A MARTINEZ, HOST:
Today's the first day back at school for about 1 million New York City kids. The nation's largest district has been mostly remote during the pandemic, but now they're returning to the classroom. NPR's Rosemary Misdary has been speaking to teachers, parents and public health experts, and they've been bracing themselves at a time when infection rates continue to rise among children.
ROSEMARY MISDARY, BYLINE: American history usually begins with the Enlightenment for Gregory Monte's Brooklyn high school students. But this year...
GREGORY MONTE: I've chosen an activity that our school developed about where students' names originate. What is the ethnic and cultural significance of it? And then get those students to talk about what's on their mind and what makes them comfortable or uncomfortable when returning to school.
MISDARY: He inspected summer classes for COVID safety. It was the dry run for the upcoming school year, and he tells parents who fear the worst...
MONTE: To have faith - having reviewed a lot of high schools in Brooklyn during the summer, visiting summer school sites and seeing the efforts that our school system is already making to ensure a safe, sanitary learning environment, I'd say we're off to a great start.
MISDARY: The New York City Department of Education's reopening plan includes required vaccinations for staff, 3 feet of distance and a strict mask mandate. Pediatrician and public health expert Dr. Ayman El-Mohandes calls it robust and comprehensive, but says kids are kids.
AYMAN EL-MOHANDES: Plans are plans, but implementation is where the rubber hits the road. It's what happens in the school environment, how it is supervised, how the children are monitored. Not being sure that the children actually will be wearing masks correctly is where potential for spread occurs.
JAMES LOPEZ: We're going to have the little bottle of hand sanitizers for each one, a pack of wipes, (laughter), a extra mask, maybe two masks with them just in case.
MISDARY: This is what James Lopez is packing into school bags for each of his sons - a kindergartner, a fourth-grader and a high school sophomore in Staten Island.
LOPEZ: We're winging it right now, so might as well prepare for the worst.
MISDARY: He wants his kids back in school. But after the whole family was sick with COVID last winter, he's worried.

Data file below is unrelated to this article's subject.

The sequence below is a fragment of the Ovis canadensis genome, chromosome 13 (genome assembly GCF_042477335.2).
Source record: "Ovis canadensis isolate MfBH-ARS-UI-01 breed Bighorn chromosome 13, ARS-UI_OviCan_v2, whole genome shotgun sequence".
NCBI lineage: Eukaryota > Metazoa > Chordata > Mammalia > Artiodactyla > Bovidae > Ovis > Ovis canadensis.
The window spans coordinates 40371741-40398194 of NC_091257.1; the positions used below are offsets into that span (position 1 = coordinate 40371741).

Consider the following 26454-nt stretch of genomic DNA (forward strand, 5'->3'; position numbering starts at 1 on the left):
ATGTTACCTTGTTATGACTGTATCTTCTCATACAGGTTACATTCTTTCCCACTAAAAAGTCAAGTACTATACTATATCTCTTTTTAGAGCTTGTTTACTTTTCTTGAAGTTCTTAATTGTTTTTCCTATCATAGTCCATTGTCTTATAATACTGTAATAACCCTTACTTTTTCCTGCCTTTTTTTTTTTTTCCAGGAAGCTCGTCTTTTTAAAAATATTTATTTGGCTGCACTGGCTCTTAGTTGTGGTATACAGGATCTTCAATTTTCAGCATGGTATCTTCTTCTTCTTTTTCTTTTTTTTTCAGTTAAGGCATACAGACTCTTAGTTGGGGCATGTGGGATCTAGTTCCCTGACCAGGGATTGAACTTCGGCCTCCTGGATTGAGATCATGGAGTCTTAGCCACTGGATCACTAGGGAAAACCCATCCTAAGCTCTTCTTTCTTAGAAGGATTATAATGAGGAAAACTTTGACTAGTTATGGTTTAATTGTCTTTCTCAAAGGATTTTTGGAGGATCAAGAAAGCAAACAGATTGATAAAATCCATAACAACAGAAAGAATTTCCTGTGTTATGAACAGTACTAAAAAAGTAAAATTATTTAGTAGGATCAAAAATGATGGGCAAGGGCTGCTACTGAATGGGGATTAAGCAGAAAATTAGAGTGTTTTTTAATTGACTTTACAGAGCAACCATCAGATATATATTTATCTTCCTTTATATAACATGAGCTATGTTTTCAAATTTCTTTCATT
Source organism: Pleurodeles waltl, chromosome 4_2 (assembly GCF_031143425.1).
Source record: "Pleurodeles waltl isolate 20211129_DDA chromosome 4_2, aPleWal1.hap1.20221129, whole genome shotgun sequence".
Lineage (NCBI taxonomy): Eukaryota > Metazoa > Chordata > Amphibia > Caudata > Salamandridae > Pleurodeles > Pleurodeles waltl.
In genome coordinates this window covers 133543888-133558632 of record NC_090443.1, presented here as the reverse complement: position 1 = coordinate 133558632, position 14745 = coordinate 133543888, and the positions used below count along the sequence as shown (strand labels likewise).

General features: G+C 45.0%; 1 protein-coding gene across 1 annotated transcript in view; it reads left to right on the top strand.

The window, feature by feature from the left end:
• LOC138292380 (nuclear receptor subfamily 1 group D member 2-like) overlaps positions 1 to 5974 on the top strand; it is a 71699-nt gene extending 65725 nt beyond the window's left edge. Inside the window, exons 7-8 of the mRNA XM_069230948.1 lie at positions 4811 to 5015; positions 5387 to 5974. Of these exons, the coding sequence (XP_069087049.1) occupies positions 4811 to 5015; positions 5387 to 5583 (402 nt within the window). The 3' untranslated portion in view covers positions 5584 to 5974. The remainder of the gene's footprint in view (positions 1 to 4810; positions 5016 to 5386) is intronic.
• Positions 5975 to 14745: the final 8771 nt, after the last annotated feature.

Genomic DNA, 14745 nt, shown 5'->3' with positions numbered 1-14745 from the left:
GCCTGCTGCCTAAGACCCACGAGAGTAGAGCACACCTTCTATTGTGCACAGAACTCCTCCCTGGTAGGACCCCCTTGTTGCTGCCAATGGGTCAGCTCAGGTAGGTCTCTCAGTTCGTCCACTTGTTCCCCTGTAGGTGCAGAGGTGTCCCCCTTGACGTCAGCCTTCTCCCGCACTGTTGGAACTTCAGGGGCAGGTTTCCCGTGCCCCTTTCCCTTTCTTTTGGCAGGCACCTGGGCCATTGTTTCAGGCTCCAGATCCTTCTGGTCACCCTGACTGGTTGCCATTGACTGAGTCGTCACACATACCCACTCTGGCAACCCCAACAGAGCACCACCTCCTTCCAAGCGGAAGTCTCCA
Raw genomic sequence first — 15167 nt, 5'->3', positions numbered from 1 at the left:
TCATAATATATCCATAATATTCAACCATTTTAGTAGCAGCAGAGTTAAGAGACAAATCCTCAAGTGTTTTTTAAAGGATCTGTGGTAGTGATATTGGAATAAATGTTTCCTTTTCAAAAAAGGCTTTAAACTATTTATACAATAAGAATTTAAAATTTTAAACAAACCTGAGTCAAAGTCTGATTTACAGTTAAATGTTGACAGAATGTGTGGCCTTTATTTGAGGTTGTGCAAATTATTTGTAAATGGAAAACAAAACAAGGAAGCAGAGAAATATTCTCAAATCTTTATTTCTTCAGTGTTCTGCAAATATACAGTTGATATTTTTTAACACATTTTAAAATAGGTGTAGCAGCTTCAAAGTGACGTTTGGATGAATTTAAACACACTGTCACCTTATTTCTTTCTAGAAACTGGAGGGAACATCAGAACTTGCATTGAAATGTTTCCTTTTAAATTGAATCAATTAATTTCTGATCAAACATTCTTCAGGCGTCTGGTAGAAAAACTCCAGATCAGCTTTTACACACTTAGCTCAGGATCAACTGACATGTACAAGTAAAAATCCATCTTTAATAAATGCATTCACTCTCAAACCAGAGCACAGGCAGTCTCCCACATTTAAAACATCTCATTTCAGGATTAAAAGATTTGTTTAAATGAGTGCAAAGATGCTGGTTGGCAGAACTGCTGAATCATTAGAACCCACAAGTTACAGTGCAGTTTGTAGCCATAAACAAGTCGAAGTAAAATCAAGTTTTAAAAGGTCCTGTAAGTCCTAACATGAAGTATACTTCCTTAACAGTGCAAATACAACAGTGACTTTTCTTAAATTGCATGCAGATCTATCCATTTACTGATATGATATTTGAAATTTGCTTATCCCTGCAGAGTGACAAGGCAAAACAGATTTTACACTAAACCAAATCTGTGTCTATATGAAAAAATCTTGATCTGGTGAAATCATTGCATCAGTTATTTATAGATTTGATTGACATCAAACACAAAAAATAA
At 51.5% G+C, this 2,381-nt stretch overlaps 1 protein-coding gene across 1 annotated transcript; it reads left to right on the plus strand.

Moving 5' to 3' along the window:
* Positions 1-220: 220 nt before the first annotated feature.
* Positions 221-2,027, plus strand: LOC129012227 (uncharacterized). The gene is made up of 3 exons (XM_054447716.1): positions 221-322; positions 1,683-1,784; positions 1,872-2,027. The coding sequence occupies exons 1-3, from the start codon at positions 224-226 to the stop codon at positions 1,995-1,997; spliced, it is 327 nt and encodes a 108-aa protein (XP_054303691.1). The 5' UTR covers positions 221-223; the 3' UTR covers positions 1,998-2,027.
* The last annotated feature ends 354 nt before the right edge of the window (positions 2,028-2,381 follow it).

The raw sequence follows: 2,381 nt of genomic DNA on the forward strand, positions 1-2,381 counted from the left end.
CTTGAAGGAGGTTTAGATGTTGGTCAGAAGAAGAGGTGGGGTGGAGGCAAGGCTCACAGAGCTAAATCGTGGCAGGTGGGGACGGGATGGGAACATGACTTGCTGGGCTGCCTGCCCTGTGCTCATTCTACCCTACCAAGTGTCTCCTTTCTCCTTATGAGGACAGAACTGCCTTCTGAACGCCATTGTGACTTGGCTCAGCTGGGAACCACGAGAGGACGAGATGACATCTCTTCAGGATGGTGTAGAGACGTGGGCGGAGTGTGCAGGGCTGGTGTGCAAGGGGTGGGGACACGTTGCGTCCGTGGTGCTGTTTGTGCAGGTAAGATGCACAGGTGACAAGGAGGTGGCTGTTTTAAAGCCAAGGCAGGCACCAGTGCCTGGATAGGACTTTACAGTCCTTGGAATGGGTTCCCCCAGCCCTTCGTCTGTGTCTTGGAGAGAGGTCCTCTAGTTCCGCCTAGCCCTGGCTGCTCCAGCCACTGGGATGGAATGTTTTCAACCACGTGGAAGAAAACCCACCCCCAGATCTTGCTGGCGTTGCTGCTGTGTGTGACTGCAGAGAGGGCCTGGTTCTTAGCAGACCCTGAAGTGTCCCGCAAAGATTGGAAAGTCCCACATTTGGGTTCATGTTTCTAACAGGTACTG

LOPEZ: Oh, man. I hate to be negative, but I'm bracing to have them come back home again. Like, I'm expecting them to have school maybe the first couple weeks of September, and then I'm expecting a dreaded call of, hey, we got a couple of cases here. School's closed for the next week. And to be honest, the minute they tell me, hey, you have an option of sending them remote or sending them to school, I might keep them home again. You know, they come first.
MISDARY: Dr. El-Mohandes says fears that infections will rise among children are well-founded.
EL-MOHANDES: There's no question that that is a very realistic possibility. And we have to follow that very, very carefully, especially amongst the age cohort where vaccines are, in fact, not licensed.
MISDARY: Which makes the absence of a remote learning option this year a big concern for parents like James Lopez.
LOPEZ: It's almost like a smack in the face of a parent where it's like, we're smart enough. We watch the news. We see the data. We see the trends. We know something's happening. You not having a backup plan for it - it's kind of ludicrous.
MISDARY: Despite recent weeks of the sharpest rises in child cases coinciding with school openings across the country, educators and medical experts are adamant that the healthiest place for children to learn is in the classroom together with their teachers.
Rosemary Misdary, NPR News, New York.
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